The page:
Be still and present to this moment.
Receive the teaching of the mystery held here and now.
Breathe…Pay attention. All truth is found right where you are.
Familiar mantras float through my mind as I find myself sitting, legs crossed, in a comfortable chair in a quiet room. I breathe slowly, intentionally. Although distractions disrupt the spacious silence – thoughts of the chores still to do, grumbles in my stomach, the occasional scuffle of my two dogs playing – I continually return to attention, fixated on the sacredness of this moment. All my life, I have longed for the discipline to make space daily to meditate. At times, I have embraced this practice with dedication; mostly, though, I have half-heartedly tried and failed. However, for six weeks, I have paused a dozen times a day, found stillness, and relinquished the drive to move and act to surrender to the need to be present fully in contemplation.
As I sit, I look down at my miraculous instructor. In my arms rests the mentor I did not know I sought: my son, Oak, who is teaching me this new way of intentionality. I realize that I still have not found an ideal inner alignment that motivates me to meditation. But Oak reminds me, by inviting me countless times a day to stop whatever task seems urgent to my busy mind, to move through my days in a better way. He gently asks, with little cries and wriggles, to be held, to be fed, to be paid attention to. In spite of myself, with deep love, I sit, cradle him in my arms, put him to my breast, and breathe.
Little did I know the sheer demand of breastfeeding, of motherhood, before Oak initiated me. I could not fathom the way time would slide by, slipping into cycles beyond parameters, as his small body simply requested its needs and I fulfilled them. The hours each week add up to entire days spent sitting, nursing, sometimes reading a book or resting my eyes, but mostly, marveling at the beauty of this earthy act of being present to Oak and his attention to me. Love beyond love. Perhaps that is the first, greatest lesson he is offering: we do not change out of duty or discipline. We cannot transform our life because we feel we should. We alter our lives because we are pushed beyond ourselves; we do it out of love.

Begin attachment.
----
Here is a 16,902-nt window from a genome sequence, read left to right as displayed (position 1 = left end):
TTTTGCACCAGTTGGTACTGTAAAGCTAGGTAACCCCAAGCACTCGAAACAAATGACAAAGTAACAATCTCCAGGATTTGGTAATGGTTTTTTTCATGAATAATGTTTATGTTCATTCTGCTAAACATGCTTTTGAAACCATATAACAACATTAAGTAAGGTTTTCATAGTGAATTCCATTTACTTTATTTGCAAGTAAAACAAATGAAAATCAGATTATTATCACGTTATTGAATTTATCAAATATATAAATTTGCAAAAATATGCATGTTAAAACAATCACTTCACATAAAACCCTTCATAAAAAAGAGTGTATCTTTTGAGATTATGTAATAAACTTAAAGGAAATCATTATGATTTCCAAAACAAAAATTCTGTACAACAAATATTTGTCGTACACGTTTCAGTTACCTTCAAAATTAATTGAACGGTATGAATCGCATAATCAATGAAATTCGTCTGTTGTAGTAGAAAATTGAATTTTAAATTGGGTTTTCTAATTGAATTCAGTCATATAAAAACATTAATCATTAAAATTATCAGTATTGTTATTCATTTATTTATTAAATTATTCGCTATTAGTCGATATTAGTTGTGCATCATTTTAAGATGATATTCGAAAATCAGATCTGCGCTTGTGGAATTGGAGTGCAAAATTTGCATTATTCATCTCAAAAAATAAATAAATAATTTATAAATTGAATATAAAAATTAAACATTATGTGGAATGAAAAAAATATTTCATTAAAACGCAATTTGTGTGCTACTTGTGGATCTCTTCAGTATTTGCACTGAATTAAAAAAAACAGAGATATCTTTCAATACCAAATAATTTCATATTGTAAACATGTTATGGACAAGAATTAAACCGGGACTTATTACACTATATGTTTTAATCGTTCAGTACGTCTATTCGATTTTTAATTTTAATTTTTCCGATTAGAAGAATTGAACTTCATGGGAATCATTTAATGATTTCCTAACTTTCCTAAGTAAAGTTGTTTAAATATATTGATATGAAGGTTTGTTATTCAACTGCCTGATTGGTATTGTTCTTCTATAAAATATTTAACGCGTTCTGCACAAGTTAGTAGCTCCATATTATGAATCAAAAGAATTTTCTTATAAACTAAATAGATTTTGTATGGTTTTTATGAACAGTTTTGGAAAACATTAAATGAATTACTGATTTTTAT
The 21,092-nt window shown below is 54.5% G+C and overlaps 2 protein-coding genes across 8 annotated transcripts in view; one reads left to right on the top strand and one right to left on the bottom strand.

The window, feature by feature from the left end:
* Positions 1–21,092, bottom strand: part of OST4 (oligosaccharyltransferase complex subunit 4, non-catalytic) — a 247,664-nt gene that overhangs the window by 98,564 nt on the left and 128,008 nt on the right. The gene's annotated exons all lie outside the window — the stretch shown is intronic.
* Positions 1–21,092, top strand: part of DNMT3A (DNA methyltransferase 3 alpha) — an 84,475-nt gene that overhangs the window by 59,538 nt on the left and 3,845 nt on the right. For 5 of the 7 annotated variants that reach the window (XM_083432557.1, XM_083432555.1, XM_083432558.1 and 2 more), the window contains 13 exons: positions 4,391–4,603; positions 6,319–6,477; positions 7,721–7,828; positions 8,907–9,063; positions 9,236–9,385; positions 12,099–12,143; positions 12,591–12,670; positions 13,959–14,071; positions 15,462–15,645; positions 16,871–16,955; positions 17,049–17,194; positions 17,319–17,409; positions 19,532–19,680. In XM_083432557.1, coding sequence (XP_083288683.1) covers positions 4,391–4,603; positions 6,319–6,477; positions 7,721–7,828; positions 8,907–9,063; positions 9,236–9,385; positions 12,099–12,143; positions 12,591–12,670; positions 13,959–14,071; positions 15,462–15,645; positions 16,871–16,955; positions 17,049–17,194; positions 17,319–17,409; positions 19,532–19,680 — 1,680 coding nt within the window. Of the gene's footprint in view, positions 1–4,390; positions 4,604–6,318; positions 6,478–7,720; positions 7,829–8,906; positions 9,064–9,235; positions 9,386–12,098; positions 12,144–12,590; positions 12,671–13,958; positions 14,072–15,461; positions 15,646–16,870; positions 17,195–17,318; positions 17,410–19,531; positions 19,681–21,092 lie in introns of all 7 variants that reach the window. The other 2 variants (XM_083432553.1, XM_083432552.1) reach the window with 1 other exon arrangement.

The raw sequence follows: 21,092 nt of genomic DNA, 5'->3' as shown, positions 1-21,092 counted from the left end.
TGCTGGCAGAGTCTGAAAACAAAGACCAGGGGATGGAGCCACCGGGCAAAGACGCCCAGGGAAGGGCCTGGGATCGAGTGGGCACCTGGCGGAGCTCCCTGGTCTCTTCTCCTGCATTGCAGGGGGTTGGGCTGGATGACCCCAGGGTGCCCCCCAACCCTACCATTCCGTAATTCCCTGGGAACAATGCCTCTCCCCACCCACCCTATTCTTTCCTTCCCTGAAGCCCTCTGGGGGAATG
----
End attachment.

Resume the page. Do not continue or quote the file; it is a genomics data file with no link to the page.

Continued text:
The practice is not easy, because it is pervasive. I have not felt resentment, but I have begrudgingly scooped up my son in the early hours of morning and sighed in exhaustion as we sit together in the dark. I have felt anxiety as he puts his fists to his mouth and coos mere minutes after a feeding – he needs to nurse again? I close the book, turn off the stove, and return to the discipline. When is it time to be present? Always, here and now. He smiles as he falls into sleep and lets my breast fall from his mouth. There are no boundaries. This, always this, is a holy moment, the gateway to enlightenment.
And this is the secret knowledge mothers have held for millennia. Not in temples or shrines, not by kneeling or folding hands or reciting rote prayers, but simply by opening arms and welcoming into our laps the need most present to us do we embrace the sacred. The ancient Roman goddess of Breastfeeding and Motherhood was named Rumina, “she who causes the milk to flow.” The old Latin word for breast is rumis or ruma; to ruminate means to ponder, to wonder, to pay attention to. Each comforting stroke of a cheek is a prayer; each thrill of delight in our child’s growth is an acknowledgment of the divine all around us. Our children are the instructors who illuminate the meaning of life; they create a space first in our bodies, then in our lives and hearts, that empties us of self-absorption. The rumination of motherhood leads us to the knowledge of how much we do not know. It humbles us to the messy, embodied work of true presence. It allows us to forget ourselves so as to remember who we really are.
A mother needs no mantra but the quiet, rhythmic suckling of a child near her heart. She needs no practice but the constant surrender of self to something greater: a small human being who will outlive her into a world she cannot imagine. The mystery is not so hidden, just disguised as the intimate, liminal relationship between mother and baby. Oak shows me, over and over, that no journey to a mountaintop is needed. I only need to be willing to accept his teaching – the invitation to the nourishment that comes in the form of caring for another. Be still, he asks, summoning me with the gentle drop of his eyelashes. Pay attention, he says, grasping my finger in his little hand. Let love transform your life. I breathe in, I breathe out. All truth is found right where you are.